Fund-raising, stability major challenge for FAMU’s next president
By St. Clair Murraine
Outlook staff writer
As FAMU’s Board of Trustees prepare for a retreat where plenty of discussion is expected next weekend over what qualities the university’s next president should have, questions continue to surface whether Larry Robinson would be the next choice.
Robinson has already won the support of many stakeholders, but members of FAMU’s faculty and other supporters are among those who aren’t so sure. The two major concerns are fund raising and bringing stability to the university.
Former FAMU presidents Henry Lewis and Fred Gainous also weighed in, based on their experience of running the university. So did congressman Al Lawson.
State-wide financial cuts for universities and colleges will be one of the biggest challenges for the next president, Lawson said.
“Look across America, you’ll see the dynamics have changed,” he said. “People are looking more to people who can raise money for the institution.”
Even with lobbying for funding, “FAMU has a tougher job to convince the legislature,” Lawson added.
In part, he said, making a case for funding could be especially difficult for FAMU because it often has to remediate many of its students, who come from low-income families.
Without more funding from the state and it three major direct support organizations, FAMU will need a president who could get corporate support, Lewis said. That was one of the issues he faced during his brief stint as interim president, said Lewis, who was Provost and Vice President for Academic Affairs at the American University of Health Sciences (AUHS) in Signal Hill, Calif. He also was president of Florida Memorial University for two years.
Having wealthy alums also could be a source of funding for FAMU, Lewis said.
“You’re starting from a different place and you have to work harder because you don’t have the infrastructure that other institutions have,” he said. “The old adage that have to work faster and jump higher goes for the presidency as well.”
The fact that FAMU has gone through five presidents since he served in 2002, raises concern about the next president’s ability to bring stability to the university. Lewis also pointed to accreditation issues that could surface if FAMU doesn’t find a president soon.
Those who are concerned also wonder why the BOT has taken more than six months to name a permanent president. Last September when the BOT terminated Elmira Mangum after two years as president, Robinson was called into the interim role for a third time in five years.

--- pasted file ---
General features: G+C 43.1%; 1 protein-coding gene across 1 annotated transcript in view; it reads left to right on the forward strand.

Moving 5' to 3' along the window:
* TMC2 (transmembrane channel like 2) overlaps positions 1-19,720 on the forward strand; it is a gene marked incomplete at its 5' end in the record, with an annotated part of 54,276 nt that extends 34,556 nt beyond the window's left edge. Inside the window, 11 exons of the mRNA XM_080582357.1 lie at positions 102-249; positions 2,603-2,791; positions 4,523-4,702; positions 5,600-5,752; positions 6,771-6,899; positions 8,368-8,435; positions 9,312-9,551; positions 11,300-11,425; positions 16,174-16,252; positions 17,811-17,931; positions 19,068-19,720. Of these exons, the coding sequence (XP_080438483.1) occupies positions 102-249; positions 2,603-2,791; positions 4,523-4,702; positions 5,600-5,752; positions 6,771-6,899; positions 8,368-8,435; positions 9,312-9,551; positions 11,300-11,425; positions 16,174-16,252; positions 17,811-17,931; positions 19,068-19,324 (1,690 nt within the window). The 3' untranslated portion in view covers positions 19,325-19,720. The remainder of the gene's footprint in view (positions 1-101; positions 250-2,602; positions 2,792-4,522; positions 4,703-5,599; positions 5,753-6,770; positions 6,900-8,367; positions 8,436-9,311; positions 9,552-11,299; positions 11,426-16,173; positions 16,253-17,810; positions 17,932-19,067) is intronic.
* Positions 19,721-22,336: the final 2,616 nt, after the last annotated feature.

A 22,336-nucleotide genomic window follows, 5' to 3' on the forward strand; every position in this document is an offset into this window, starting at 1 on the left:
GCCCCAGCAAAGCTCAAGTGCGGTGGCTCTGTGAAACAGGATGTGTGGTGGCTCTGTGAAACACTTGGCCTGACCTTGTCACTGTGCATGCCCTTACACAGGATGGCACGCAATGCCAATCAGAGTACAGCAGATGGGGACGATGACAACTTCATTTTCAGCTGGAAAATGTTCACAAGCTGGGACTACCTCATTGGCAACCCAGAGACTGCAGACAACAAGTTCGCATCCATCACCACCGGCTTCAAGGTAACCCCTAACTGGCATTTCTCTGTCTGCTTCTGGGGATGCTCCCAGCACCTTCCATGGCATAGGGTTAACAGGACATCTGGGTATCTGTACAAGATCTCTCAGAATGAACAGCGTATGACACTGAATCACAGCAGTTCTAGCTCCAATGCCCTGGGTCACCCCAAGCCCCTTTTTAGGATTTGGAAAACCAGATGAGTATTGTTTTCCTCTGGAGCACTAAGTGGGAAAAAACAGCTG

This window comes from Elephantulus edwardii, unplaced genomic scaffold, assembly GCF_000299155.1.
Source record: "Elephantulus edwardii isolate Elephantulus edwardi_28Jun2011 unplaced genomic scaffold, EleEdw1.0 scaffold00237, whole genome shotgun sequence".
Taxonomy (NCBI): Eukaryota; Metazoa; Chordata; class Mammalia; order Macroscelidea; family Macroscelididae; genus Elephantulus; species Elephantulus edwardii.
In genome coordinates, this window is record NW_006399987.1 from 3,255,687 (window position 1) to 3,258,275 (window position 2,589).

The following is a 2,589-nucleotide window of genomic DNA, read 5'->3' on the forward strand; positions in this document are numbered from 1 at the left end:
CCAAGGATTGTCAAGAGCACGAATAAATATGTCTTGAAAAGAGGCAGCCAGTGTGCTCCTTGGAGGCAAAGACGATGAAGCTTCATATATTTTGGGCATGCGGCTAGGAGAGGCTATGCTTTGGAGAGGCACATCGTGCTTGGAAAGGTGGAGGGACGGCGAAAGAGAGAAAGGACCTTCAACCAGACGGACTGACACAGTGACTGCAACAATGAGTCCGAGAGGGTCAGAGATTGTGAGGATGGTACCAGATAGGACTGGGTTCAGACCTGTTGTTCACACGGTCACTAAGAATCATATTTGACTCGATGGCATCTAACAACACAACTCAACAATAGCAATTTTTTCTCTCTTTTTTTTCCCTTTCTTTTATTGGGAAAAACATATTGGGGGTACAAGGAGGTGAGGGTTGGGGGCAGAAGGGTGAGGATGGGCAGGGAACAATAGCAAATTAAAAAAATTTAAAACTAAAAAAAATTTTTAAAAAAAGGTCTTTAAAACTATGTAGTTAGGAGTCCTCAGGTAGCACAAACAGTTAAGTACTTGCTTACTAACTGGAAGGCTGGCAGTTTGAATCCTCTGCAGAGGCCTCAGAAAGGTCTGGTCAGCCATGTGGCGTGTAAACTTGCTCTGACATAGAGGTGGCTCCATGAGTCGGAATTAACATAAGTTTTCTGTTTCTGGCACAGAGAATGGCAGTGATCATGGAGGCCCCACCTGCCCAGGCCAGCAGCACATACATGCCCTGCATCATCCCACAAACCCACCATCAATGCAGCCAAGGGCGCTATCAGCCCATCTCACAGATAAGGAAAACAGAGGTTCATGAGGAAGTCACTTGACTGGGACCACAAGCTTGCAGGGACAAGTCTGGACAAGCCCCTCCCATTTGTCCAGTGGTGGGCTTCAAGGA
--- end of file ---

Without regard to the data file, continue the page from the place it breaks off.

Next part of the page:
It’s that loyalty that Robinson’s supporters point to as reason for him to be retained fulltime.
“We like the job that Dr. Robinson is doing right now,” said Gregory Clark, president of the National Alumni Association. “We think he understands the direction the university needs to go. We just think he can do the job.
Board members have been mum on the presidential search since its chairman Kelvin Lawson announced the hiring RHR International LLP, a New York-based firm, to provide a profile of the characteristics necessary for the next person who might take the office in Lee Hall.
In addition to the profile outlined by RHR, the BOT has to weigh in with its own standards to some degree, said Gainous, who was president from 2002 to 2004.
“If the board lend the full weight of its credibility and commitment to the university and appoint the best possible person they could find to re-imagine and reengineer the university as it needs to be done, depending on what the issues are and come to a conclusion as a board that’s the person who we need,” Gainous said.
However, Alan Levine, a member of the state’s Board of Governors, said that the BOT will have to appeal to the governors to bypass a national search if it settles on Robinson.
“I think it’s inching in the right direction,” Clark said. “Our concern is going out and doing another full-blown search when we’ve got somebody that can get the job done.”
Adding to speculation over why the BOT is moving at a pace that seemingly frustrates FAMU’s faculty is the board’s decision to hire RHR.
While faculty support for Robinson is in doubt, Liz Davenport, said she will back him on one condition. Davenport is president of the president of the United Faculty of Florida.
Her sticking point is Rodner Wright, who Robinson appointed as provost. He hasn’t proven to be a good supervisor of faculty, she said.
“I told (Robinson) he must get rid of his provost,” said Davenport, a professor in the school of education. “A strong provost is important and we don’t have a strong provost.”
“If you had to push me to make me make an opinion I think that Dr. Robinson should be given his chance.”